Are you a little anxious or nervous about giving birth? Feeling prepared and having the right information can have a positive impact on your confidence during your labour and birth. A positive birth story is an incredible and empowering experience. Here are some of our top tips to prepare your body, and your mind for birth.
- During your pregnancy keep active! Movement improves your wellbeing and supports flexibility. Walking helps to tone and keep muscles supple in pregnancy. Listen to your body carefully. Adjust the time and pace to suit your needs. The pelvis opens better during birthing when it has been kept mobile and balanced.
- Using gravity is beneficial – walking helps your baby’s head to settle in the head down position in your pelvis in the final weeks of your pregnancy.
- Avoid carrying a toddler on one hip as this will cause an imbalance in your pelvis..it is best to carry the toddler at the front or on your back to balance the weight.
- During pregnancy your body releases the hormone relaxin which makes your pelvis more flexible, ready for giving birth, but also means that any extra pressure on joints may lead to lower back pain or injury.
- Wear comfy flat shoes rather than high heels or keep them for special occasions as high heels can change your posture-they change your centre of gravity putting extra strain on your back and joints.
- Don’t sit too long in one position and avoid reclining on sofas. Getting up and moving around every 30mins or so is a good idea.
- See an expert/physiotherapist if you have any history of pelvic injury or discomfort.
- Wear the correctly fitted maternity bra and get expert advice re size. A good fitting bra ensures support and allows ease of movement.
Invest in a Birthing Ball
Benefits of using a birthing ball in pregnancy:
- It distributes your weight more evenly relieving spinal pressure and may ease backache, while keeping your hips and pelvis flexible during pregnancy.
- It will help you resist the urge to slump e.g. in a sofa or armchair therefore promoting good posture.
Sitting upright on a birthing ball is like a mini workout as your abdomen and back muscles have to work hard to keep you upright. Ensure that your feet stay flat on the floor while you are sitting on the ball.
- In the latter stages of pregnancy leaning forward over your ball may help with optimum fetal positioning i.e. ensuring the baby is lying in an anterior position ready for birth. It is a good idea to ask your Midwife about the position of your baby around your 34 week appointment.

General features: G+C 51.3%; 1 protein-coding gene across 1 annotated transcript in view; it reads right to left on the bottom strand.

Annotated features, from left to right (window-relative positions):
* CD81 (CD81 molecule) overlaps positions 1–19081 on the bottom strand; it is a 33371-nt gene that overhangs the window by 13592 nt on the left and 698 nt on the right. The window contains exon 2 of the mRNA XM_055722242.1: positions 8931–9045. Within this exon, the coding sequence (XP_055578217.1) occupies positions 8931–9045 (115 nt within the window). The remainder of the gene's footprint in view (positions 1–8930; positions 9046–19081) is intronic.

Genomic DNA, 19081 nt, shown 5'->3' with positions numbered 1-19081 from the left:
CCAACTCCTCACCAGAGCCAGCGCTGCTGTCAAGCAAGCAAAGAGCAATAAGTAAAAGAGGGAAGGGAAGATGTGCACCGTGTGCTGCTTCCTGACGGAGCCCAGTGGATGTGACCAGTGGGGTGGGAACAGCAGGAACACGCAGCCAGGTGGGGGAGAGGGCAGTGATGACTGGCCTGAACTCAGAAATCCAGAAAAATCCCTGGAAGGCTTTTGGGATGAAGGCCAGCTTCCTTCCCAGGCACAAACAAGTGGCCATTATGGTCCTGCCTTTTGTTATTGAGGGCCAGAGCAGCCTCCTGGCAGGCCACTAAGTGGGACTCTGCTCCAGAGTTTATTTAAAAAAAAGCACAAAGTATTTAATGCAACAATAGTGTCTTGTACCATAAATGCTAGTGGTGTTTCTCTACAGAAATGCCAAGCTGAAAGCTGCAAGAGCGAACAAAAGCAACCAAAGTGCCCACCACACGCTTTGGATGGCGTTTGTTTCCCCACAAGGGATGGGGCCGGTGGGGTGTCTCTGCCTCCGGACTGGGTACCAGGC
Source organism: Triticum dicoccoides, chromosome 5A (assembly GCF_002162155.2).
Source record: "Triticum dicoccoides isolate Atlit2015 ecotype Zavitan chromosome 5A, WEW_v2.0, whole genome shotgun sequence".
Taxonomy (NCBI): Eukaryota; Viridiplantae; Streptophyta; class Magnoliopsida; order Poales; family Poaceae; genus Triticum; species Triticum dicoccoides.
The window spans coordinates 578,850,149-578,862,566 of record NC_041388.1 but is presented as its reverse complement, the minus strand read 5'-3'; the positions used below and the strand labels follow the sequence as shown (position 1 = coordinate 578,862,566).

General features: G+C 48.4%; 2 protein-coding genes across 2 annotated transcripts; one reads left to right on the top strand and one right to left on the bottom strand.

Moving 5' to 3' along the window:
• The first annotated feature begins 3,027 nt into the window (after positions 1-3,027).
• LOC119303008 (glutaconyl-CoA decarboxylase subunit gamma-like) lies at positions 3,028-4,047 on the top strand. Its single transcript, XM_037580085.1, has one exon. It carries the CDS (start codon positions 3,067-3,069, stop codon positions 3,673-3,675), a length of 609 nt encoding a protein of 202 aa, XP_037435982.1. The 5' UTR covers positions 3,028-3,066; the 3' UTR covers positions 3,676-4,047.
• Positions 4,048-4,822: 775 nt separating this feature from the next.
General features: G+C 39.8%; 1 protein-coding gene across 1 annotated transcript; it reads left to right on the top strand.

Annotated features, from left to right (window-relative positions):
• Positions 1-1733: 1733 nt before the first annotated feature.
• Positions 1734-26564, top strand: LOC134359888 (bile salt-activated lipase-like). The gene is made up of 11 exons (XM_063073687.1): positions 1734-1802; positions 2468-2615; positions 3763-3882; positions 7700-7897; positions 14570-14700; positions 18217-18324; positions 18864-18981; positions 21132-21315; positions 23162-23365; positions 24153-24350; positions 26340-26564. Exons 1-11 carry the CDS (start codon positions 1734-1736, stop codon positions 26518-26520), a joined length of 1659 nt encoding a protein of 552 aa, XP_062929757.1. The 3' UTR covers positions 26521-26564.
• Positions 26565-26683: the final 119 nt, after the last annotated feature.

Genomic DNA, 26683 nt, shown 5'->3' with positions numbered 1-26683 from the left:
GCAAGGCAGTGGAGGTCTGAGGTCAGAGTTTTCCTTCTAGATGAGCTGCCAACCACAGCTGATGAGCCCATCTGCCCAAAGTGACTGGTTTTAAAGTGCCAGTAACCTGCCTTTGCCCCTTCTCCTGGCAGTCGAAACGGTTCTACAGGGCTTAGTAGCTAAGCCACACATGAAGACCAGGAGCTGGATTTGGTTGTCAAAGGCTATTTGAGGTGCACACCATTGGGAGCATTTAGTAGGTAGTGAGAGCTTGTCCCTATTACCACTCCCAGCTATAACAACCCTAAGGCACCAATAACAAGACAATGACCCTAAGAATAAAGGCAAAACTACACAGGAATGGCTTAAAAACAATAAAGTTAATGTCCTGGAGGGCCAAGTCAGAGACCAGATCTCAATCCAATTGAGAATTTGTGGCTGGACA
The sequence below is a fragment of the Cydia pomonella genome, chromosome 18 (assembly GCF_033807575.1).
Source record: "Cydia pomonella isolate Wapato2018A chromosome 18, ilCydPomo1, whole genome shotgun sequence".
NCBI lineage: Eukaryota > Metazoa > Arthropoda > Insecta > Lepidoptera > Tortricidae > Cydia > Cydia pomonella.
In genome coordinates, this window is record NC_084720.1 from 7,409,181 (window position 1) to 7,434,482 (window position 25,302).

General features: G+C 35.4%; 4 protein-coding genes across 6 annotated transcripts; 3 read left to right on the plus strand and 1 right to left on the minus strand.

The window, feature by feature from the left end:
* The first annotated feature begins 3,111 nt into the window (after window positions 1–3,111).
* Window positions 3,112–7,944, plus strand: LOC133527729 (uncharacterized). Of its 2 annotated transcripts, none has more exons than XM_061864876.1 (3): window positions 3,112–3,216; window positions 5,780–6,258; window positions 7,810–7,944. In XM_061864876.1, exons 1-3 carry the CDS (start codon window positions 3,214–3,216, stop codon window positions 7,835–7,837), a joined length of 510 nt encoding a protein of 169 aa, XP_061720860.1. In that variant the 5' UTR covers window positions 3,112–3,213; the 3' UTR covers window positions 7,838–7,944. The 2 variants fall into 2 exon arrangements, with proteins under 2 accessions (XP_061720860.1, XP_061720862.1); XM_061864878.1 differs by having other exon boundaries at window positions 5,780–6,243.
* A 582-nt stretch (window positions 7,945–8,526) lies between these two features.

- Do not bounce on the ball forcefully instead use gentle movements.
- In labour you may instinctively rotate your pelvis while having contractions and your birthing ball will give you good support for this.
- Birth partners can easily access your back for light touch massaging or lower back massage during your pregnancy or while birthing.
- During the birth you may like to lean over the ball on a hands and knees position.
- This may reduce pelvic pressure and allow lots of room for the baby’s head to descend and birth.
Using the correct size of birthing ball is vital:
If your height is 4’8″-5’3″ a 55cms ball is appropriate 5’4″-5’10” a 65cms ball is right
5’11’-6’4″ a 75 cms ball is the correct size
*remember sometimes for Mums with longer legs a larger ball may be appropriate to ensure your knees remain at a lower level to your hips when sitting on the ball.
*Your birthing ball also must be properly inflated.
Mind your mental health…
‘Self-care during pregnancy is the first gift that a mother can give to her child.’
Taking time to look after your mental health throughout your pregnancy is vital.
Factor in some time daily to ‘Be Still,’ to process your thoughts and emotions during this amazing but often daunting journey to motherhood. Physical changes, alongside fatigue and perhaps sickness can make you feel overwhelmed without the added pressures of modern day living and social media pressure. This is the perfect time to connect to your developing baby -to talk to them. Becoming a Mother also means a change of role, which some may find challenging. It may also be a trigger for Mums-to-be on their life experiences and there is help for those who have anxieties whether it is about the birth or other concerns. You can self-refer to a midwife or see your GP for support. There is a new perinatal mental health community service recently funded here in Northern Ireland, find out what services are available where you live.
- It is time to plan ahead-think now of building your support system-surrounding yourself with positive friendships and family.
- Ensure your partner is included and involved throughout your pregnancy, and is aware of their role at the birth.
- Be kind to yourself and don’t compare yourself to others.
‘Remember there is no way to be a perfect mother, but a million ways to be good one!’
Joyce and Annie, Midwives at BirthDays want to nurture and support you throughout your journey to parenthood to make it a positive memory that you can treasure forever.
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